BSi believes that fundamental to translating basic research to clinical applications is investment in the next generation of neuroscientists. Daniel O'Connor is a 36-year-old neuroscientist working in the institute's Synapses, Circuits, and Cognitive Disorders Program. He studies how the brain forms our perception of the world. Decades of work in psychology and neuroscience have demonstrated that perception is malleable, something that we construct from what our senses take in. Through sight, hearing, smell, and touch we sample our environment, taking a continuous sequence of sensory snapshots. Then, our brain goes to work. For example, we assume certain regularities based on personal history, and thus have an expectation of the external world. In our brains, that expectation interacts with our senses to form our idea of what's out there moment by moment. O'Connor wants to understand how the brain does this using a simple model.
In his lab, he works with mice and their sense of touch. (Think whiskers.) "The beautiful thing about the mammalian brain is that a lot of the core architecture is conserved all the way from mice to humans," O'Connor says. One experiment in his lab involves placing a mouse in a black box, to negate its vision, and stimulating its sense of touch by slightly moving one of its whiskers. The mouse has been trained to report—"as best we can do with a critter that can't tell us what it perceives"—by licking. If it feels something touch its whisker, it licks a sensor. The experimenter then dials down the stimulus. Now sometimes the mouse detects the touch, and other times it fails. The reduced stimulus is the same each time, so what happens in the brain when the mouse detects it and when it does not? Did the animal's mind wander? Can the scientists change whether the mouse expects the stimulus at a certain moment, then see how that changes the activity in the sensory cortex? What does it mean, neurologically, to expect something, or to pay attention? (Lick the sensor if you know the answer.)
BSi's director, Jeffrey Rothstein, says, "BSi has enabled Johns Hopkins to continue to expand and improve the productivity of its clinical and basic research. BSi funding has led to more than $100 million in additional new NIH grants, and its efforts have led to increases in new patents, new early candidate drugs, the spinoff of new biotech companies, and licensing agreements between Hopkins neuroscientists and pharmaceutical and biotech companies."
Looking ahead, the institute has outlined where it intends to focus additional effort, including autism, brain and spinal injuries, post-traumatic stress disorder, and personalized therapies for neurodegeneration. A number of scientists who work on BSi-funded research speak of the institute as a model for the sort of collaborative, creative, more nimble research centers that, in their view, universities must foster if they are to remain at the forefront of biomedical research. Rothstein says, "That's the unique aspect of BSi. At its core, it's about coordinated collaboration, whether that's for advancing basic research or, perhaps more importantly, translational research. Investigators want more flexibility to work across the disease or organ boundaries that traditionally define departments. They seek new academic organizations centered on common methods, products, or processes that apply to many nervous system diseases or health-related specialties."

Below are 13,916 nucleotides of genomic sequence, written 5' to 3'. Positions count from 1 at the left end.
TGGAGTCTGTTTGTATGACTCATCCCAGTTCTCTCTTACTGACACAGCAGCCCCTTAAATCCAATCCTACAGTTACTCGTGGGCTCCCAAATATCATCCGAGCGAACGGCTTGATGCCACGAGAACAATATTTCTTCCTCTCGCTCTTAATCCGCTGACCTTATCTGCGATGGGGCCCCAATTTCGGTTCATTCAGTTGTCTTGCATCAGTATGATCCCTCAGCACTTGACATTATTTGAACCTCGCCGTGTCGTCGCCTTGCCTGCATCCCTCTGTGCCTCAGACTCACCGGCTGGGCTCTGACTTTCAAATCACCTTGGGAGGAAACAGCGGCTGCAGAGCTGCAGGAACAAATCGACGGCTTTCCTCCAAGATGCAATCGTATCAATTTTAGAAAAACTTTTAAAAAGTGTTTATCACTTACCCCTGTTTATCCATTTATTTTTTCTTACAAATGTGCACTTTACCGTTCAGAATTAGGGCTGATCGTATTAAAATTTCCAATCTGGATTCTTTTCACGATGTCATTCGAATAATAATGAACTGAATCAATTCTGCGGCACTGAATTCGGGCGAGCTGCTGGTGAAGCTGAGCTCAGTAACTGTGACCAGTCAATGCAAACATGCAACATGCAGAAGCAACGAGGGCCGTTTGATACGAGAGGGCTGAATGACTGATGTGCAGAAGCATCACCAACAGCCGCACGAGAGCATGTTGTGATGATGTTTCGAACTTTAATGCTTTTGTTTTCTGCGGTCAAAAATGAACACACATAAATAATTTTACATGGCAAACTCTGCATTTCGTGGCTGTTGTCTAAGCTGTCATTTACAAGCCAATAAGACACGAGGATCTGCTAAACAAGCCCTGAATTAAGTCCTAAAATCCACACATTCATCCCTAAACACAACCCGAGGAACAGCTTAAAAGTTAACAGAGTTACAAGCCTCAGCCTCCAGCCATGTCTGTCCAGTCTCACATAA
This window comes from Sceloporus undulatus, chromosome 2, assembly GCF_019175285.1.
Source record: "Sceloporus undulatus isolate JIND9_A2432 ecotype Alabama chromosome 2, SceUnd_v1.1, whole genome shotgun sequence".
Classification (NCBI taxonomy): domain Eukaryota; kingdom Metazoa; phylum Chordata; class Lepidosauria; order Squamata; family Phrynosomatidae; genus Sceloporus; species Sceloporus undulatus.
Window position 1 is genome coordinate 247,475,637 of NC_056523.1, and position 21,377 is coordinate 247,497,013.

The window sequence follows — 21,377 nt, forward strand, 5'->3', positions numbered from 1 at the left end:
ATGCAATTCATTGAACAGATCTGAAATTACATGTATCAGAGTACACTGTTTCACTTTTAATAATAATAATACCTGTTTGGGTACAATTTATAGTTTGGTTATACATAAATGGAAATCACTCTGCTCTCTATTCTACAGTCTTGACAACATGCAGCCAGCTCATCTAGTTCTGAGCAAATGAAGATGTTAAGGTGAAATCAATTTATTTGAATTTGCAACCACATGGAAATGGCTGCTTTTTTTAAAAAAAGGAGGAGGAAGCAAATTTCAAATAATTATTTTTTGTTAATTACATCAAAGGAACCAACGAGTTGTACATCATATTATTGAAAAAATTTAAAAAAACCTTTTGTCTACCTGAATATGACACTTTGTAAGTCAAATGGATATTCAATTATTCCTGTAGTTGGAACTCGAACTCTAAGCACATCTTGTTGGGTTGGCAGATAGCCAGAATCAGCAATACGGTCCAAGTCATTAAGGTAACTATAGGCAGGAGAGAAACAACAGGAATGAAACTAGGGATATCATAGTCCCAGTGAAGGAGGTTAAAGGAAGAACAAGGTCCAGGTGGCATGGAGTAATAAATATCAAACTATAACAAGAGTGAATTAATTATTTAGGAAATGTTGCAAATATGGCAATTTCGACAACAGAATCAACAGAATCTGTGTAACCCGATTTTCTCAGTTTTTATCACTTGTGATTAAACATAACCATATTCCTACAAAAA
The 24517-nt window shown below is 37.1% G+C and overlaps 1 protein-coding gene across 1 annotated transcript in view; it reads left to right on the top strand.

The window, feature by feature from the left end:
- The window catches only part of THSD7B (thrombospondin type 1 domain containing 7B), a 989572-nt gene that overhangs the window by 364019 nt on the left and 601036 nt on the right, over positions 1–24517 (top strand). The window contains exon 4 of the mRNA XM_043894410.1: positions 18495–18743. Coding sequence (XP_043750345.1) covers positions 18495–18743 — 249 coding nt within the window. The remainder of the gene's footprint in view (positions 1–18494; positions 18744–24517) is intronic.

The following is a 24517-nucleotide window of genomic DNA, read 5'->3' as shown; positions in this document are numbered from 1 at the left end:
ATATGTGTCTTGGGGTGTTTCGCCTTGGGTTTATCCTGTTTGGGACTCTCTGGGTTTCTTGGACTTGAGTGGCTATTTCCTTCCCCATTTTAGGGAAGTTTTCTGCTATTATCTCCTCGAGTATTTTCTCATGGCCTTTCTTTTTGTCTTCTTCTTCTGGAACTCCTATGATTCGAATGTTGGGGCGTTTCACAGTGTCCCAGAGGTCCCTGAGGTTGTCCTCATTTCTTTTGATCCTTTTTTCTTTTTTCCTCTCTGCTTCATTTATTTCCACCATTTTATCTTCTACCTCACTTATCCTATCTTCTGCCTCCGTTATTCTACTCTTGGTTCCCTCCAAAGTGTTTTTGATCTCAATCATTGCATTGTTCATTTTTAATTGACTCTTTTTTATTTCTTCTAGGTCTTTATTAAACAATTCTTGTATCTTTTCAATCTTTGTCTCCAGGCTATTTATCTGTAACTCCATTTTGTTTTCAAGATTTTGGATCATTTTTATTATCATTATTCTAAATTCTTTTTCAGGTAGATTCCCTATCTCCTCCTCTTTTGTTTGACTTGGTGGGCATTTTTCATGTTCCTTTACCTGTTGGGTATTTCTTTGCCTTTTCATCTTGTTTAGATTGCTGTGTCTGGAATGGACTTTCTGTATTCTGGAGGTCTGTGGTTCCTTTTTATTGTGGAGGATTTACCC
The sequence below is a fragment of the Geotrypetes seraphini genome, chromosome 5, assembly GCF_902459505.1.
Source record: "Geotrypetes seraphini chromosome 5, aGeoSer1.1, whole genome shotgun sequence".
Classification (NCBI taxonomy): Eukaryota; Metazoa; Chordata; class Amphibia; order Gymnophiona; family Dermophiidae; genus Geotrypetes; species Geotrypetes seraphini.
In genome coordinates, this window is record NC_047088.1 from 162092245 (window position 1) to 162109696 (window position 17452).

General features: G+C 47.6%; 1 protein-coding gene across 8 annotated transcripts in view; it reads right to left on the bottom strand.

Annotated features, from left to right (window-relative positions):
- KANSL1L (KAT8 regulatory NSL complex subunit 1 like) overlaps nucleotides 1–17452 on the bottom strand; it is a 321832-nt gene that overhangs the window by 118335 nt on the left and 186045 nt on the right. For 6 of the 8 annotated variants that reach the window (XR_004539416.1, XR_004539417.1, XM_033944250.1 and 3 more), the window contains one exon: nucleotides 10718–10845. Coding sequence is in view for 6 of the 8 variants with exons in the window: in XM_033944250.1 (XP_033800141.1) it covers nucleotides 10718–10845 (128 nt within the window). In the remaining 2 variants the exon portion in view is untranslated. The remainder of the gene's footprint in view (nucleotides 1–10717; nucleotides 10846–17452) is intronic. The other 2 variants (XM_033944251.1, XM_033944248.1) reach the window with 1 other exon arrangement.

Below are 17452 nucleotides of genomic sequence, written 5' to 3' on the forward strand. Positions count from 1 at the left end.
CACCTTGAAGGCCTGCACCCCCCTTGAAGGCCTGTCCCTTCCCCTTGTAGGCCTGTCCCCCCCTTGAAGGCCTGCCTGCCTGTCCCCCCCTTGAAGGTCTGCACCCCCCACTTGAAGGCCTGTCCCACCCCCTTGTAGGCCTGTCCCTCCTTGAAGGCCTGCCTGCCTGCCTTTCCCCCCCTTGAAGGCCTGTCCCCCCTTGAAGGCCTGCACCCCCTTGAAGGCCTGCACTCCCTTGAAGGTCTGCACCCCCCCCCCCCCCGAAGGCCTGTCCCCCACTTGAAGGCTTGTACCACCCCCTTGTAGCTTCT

You would have to look long and hard to find anyone in academia who does not endorse cross-disciplinary collaboration. But two linked questions arise. At an institution like Johns Hopkins that encompasses such a vast array of scientific endeavors with leading researchers in every discipline, what is so hard about finding other creative minds from other domains to collaborate with? Why does it take research institutes dedicated to encouraging and facilitating the sort of creative encounters everyone agrees are the future of science?
Sometimes it just comes down to the practicalities of time, distance, and workload. The people who work in all the various scientific domains and sub-domains and sub-sub-domains are scattered across Johns Hopkins' campuses, vast in number, perhaps separated only by floors of a building or even a corridor, but often separated by city blocks or miles. Finding someone working on a specific sort of science can be a time-consuming hunt, and fruitful chance encounters at the mailboxes or in a cafeteria are unlikely.
"BSi has identified the various hurdles to more productive collaborations in translational research," Rothstein says. "These barriers have been addressed by creating an efficient mechanism for connecting individual investigators or teams to experts knowledgeable in ways of overcoming hurdles that arise during a translational research project." Or, as Blakeley puts it in plainer language, "I work about 100 hours a week, which doesn't leave time to have coffee. It doesn't leave time to socialize in the cafeteria. Most clinician-scientists are not in public spaces to connect with one another." BSi serves to bring the right people and the right resources together. "What BSi says is, 'Come here; we will have the people who matter to you in the room. And we'll provide coffee.'"
Correction: An earlier version of this story included an inaccurate description of the synthetic dolphin developed by the Kata Project. The dolphin is a physical simulation.